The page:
;; that we can display our new window on the screen. We'll build the
;; proper initialization form up piece-by-piece.
;;
;; The first argument, of course, is the window object to be
;; initialized. We pass the window that we created before:
;;
;; (#/initWithContentRect:styleMask:backing:defer: my-window ...)
;;
;; The next argument, the NSRect, is a structure that we need only
;; temporarily. Because NSRect values appear so often in Cocoa code,
;; Clozure CL provides a handy way to allocate them temporarily,
;; disposing of them automatically. The with-ns-rect macro (in the NS
;; package) creates an NSRect value, and then disposes of it when
;; control leaves the scope of the macro; for example:
;;
;; (ns:with-ns-rect (r 100 100 400 300)
;;    ...)
;;
;; We can use this rectangle to initialize the shape of our new
;; window:
;;
;; (ns:with-ns-rect (r 100 100 400 300)
;;    (#/initWithContentRect:styleMask:backing:defer:
;;     my-window
;;     r
;;     ...))
;;
;; To specify the window features we want, we must combine several
;; flags to form the proper style mask. Cocoa provides named
;; constants for each of the various window features. To create the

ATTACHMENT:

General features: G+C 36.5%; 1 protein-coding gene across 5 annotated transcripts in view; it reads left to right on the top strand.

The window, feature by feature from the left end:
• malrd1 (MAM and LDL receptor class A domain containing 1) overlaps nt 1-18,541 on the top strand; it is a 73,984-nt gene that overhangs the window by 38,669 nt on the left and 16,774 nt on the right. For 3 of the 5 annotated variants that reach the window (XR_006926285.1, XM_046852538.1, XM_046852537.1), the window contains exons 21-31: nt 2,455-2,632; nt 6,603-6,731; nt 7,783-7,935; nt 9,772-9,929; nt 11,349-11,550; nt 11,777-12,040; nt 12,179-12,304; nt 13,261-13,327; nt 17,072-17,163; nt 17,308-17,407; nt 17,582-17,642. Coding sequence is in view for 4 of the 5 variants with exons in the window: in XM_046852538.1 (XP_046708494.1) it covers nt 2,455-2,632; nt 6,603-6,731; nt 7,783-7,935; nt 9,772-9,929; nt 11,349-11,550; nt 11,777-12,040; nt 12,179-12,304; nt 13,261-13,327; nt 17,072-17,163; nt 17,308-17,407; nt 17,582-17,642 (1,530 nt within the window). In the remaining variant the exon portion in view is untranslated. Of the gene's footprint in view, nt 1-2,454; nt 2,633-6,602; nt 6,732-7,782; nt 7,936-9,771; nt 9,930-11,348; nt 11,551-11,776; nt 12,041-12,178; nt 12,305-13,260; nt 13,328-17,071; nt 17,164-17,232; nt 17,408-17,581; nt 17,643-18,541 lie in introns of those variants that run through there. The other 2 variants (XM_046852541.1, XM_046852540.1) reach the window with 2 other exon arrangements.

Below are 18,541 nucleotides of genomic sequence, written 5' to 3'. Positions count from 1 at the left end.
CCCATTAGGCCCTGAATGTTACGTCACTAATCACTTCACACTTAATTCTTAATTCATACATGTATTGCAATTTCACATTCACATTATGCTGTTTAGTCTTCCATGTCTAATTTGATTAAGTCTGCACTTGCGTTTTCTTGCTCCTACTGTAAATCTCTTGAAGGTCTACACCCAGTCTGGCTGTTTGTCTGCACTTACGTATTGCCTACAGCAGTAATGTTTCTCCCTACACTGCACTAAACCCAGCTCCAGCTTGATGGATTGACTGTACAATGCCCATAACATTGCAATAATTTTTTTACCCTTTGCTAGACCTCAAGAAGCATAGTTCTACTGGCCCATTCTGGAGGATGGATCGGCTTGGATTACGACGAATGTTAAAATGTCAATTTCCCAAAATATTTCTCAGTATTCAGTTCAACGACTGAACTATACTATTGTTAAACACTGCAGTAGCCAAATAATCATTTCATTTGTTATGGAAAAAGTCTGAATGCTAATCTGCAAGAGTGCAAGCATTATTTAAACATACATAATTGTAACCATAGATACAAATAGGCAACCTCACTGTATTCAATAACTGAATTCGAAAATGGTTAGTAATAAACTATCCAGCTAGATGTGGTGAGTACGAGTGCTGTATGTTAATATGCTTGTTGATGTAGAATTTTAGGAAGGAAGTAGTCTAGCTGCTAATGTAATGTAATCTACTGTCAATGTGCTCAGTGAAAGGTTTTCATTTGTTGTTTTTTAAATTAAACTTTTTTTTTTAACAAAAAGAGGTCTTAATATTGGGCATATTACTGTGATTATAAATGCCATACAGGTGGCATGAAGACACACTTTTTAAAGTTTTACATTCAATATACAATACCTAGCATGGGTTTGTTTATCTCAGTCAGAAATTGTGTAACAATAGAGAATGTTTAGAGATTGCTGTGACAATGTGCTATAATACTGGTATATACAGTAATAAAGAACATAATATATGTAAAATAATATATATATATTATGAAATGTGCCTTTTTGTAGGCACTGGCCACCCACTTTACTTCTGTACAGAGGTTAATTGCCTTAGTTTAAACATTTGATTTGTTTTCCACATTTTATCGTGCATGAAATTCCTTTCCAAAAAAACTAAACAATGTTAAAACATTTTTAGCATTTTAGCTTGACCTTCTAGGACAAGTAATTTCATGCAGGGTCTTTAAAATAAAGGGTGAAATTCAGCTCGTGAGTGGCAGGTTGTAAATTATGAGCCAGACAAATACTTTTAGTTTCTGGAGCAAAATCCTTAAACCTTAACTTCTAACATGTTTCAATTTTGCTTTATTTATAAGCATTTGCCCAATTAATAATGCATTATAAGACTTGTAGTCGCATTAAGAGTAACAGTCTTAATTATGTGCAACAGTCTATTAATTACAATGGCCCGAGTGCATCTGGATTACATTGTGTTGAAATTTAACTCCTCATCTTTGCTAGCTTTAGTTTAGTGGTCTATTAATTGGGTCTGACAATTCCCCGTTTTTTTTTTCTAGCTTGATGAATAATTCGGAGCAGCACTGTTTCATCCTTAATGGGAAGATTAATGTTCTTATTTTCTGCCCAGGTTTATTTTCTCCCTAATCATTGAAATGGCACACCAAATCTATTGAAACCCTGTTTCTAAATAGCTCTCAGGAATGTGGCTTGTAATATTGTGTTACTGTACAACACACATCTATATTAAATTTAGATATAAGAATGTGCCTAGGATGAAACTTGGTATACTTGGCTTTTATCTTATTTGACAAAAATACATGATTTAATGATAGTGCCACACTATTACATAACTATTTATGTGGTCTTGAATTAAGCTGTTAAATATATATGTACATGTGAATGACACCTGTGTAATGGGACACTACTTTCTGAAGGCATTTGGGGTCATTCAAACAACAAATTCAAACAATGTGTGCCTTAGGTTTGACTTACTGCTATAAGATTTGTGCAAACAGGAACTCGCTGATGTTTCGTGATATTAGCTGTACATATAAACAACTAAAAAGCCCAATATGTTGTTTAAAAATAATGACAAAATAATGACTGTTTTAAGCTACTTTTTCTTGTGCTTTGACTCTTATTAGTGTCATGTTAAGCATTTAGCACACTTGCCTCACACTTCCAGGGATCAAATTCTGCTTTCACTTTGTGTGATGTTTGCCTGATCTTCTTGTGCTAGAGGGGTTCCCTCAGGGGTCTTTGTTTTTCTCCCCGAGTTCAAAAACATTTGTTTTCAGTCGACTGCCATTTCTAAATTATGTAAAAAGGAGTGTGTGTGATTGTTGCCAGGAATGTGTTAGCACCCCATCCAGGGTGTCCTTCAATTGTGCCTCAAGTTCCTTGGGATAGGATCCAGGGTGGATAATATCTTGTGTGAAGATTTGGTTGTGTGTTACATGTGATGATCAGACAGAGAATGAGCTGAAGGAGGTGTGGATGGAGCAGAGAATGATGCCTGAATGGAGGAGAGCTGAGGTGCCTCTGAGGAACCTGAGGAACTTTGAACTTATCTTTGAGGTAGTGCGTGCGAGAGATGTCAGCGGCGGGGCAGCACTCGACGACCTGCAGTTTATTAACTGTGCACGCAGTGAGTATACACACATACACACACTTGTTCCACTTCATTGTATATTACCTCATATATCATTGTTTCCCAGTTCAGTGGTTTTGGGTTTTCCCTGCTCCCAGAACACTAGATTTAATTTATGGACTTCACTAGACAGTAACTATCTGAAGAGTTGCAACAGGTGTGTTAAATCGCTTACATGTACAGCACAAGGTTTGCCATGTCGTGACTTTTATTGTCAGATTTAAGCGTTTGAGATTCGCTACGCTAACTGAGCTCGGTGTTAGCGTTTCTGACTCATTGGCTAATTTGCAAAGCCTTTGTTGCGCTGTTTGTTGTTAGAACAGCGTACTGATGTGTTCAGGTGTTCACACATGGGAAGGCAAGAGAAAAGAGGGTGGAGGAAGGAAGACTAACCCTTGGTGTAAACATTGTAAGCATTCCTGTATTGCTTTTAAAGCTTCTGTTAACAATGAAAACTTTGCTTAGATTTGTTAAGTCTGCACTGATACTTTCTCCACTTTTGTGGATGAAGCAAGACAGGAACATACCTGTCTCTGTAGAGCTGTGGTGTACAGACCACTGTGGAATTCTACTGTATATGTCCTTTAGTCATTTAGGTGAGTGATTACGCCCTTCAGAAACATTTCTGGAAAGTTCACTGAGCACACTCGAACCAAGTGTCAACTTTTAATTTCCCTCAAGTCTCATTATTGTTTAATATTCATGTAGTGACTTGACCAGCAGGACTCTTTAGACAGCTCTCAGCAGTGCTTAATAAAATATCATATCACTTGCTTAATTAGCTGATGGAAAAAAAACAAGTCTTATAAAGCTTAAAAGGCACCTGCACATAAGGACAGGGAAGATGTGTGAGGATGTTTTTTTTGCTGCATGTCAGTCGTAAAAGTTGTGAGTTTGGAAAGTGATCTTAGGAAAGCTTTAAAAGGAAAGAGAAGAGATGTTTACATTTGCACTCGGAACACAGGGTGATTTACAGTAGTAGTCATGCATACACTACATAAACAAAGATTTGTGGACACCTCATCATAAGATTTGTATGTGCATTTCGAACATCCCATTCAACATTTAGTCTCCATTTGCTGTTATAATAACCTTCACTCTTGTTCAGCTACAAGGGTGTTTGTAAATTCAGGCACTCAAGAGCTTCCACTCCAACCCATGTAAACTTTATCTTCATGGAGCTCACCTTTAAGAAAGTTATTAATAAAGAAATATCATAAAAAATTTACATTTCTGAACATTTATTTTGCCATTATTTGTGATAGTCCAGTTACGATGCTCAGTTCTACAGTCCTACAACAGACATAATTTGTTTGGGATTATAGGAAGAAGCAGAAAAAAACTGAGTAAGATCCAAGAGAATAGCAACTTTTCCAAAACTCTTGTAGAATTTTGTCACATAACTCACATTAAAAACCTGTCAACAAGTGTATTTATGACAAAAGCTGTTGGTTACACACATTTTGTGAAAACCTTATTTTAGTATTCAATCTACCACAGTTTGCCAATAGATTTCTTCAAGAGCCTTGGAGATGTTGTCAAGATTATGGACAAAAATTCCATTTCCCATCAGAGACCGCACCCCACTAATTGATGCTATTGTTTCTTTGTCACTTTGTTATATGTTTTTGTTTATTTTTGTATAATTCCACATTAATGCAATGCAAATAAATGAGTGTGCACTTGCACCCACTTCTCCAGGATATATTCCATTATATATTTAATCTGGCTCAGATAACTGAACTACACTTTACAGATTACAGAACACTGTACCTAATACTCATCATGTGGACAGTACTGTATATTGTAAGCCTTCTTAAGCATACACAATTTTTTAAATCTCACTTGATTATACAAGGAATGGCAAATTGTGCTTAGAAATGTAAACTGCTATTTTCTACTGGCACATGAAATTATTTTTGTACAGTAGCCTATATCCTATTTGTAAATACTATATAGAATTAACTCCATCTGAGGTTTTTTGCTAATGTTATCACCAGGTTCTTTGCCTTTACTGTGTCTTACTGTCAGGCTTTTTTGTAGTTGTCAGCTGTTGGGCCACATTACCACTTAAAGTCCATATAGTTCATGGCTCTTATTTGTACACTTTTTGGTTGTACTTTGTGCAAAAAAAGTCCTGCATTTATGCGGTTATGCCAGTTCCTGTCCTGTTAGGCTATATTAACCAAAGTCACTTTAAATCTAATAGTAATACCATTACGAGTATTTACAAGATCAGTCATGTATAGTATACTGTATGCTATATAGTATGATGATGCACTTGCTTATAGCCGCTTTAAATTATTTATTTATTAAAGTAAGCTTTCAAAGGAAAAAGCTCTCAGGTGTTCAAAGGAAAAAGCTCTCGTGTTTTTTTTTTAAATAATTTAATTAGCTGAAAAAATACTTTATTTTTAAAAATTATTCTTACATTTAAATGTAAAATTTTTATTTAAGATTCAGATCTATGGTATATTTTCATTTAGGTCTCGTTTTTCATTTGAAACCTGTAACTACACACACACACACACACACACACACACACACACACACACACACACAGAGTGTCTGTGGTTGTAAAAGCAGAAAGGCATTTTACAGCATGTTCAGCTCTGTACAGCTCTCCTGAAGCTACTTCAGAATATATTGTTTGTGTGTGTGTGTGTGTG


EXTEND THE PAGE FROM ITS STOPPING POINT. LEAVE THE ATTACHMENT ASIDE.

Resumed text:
;; syle mask that describes a new window, use inclusive-or to combine
;; the named flags into a style mask:
;;
;; (logior  #$NSTitledWindowMask
;;          #$NSClosableWindowMask
;;          #$NSMiniaturizableWindowMask
;;          #$NSResizableWindowMask)
;;
;; You can find definitions for all the window masks in the Apple
;; Developer documentation for NSWindow Constants.
;;
;; Passing the window mask as the next argument gives us this
;; expression:
;;
;; (ns:with-ns-rect (r 100 100 400 300)
;;   (#/initWithContentRect:styleMask:backing:defer:
;;    my-window
;;    r
;;    (logior  #$NSTitledWindowMask
;;             #$NSClosableWindowMask
;;             #$NSMiniaturizableWindowMask
;;             #$NSResizableWindowMask)
;;    ...))
;;
;; Like the style masks, the NSBackingStoreType value is a named
;; constant that describes which drawing strategy Cocoa should use
;; for the contents of the window. The value can be
;; NSBackingStoreRetained, NSBackingStoreNonretained, or
;; NSBackingStoreBuffered. For this example, we'll use
;; NSBackingStoreBuffered:
;;
;; (ns:with-ns-rect (r 100 100 400 300)
;;   (#/initWithContentRect:styleMask:backing:defer:
;;    my-window
;;    r
;;    (logior  #$NSTitledWindowMask
;;             #$NSClosableWindowMask
;;             #$NSMiniaturizableWindowMask
;;             #$NSResizableWindowMask)
;;    #$NSBackingStoreBuffered
;;    ...))
;;
;; Finally, the defer argument is just a Boolean. If we pass a true
;; value, Cocoa will defer displaying the window until we explicitly
;; tell it to. If we pass a False value, it will instead display the
;; window right away. We can pass the Lisp values T or NIL, and the
;; Objective-C bridge automatically converts them for us, but in the
;; spirit of using Objective-C values for Objective-C operations,
;; let's use the Objective-C constants #$YES and #$NO:
;;
;; (ns:with-ns-rect (r 100 100 400 300)